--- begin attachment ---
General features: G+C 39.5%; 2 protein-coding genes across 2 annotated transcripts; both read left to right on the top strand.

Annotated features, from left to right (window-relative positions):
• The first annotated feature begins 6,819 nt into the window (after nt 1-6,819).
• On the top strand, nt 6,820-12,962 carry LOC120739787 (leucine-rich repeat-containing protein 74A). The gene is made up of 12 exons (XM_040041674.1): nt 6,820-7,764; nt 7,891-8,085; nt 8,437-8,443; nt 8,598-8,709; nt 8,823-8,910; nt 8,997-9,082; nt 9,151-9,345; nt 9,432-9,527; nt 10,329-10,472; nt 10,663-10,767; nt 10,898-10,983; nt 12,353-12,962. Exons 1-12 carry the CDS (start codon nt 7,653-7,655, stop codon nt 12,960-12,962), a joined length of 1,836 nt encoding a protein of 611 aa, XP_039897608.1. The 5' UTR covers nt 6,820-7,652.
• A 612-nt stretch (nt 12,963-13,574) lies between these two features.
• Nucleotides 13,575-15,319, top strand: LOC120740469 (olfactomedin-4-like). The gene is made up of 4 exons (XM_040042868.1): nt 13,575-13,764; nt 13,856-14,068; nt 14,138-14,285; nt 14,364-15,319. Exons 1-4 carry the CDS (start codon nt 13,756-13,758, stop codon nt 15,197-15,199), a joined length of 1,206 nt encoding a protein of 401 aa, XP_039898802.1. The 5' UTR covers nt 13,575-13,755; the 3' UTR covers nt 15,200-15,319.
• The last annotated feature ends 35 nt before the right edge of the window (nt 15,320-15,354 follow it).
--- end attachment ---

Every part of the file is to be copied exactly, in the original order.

General features: G+C 39.5%; 2 protein-coding genes across 2 annotated transcripts; both read left to right on the top strand.

Annotated features, from left to right (window-relative positions):
• The first annotated feature begins 6,819 nt into the window (after nt 1-6,819).
• On the top strand, nt 6,820-12,962 carry LOC120739787 (leucine-rich repeat-containing protein 74A). The gene is made up of 12 exons (XM_040041674.1): nt 6,820-7,764; nt 7,891-8,085; nt 8,437-8,443; nt 8,598-8,709; nt 8,823-8,910; nt 8,997-9,082; nt 9,151-9,345; nt 9,432-9,527; nt 10,329-10,472; nt 10,663-10,767; nt 10,898-10,983; nt 12,353-12,962. Exons 1-12 carry the CDS (start codon nt 7,653-7,655, stop codon nt 12,960-12,962), a joined length of 1,836 nt encoding a protein of 611 aa, XP_039897608.1. The 5' UTR covers nt 6,820-7,652.
• A 612-nt stretch (nt 12,963-13,574) lies between these two features.
• Nucleotides 13,575-15,319, top strand: LOC120740469 (olfactomedin-4-like). The gene is made up of 4 exons (XM_040042868.1): nt 13,575-13,764; nt 13,856-14,068; nt 14,138-14,285; nt 14,364-15,319. Exons 1-4 carry the CDS (start codon nt 13,756-13,758, stop codon nt 15,197-15,199), a joined length of 1,206 nt encoding a protein of 401 aa, XP_039898802.1. The 5' UTR covers nt 13,575-13,755; the 3' UTR covers nt 15,200-15,319.
• The last annotated feature ends 35 nt before the right edge of the window (nt 15,320-15,354 follow it).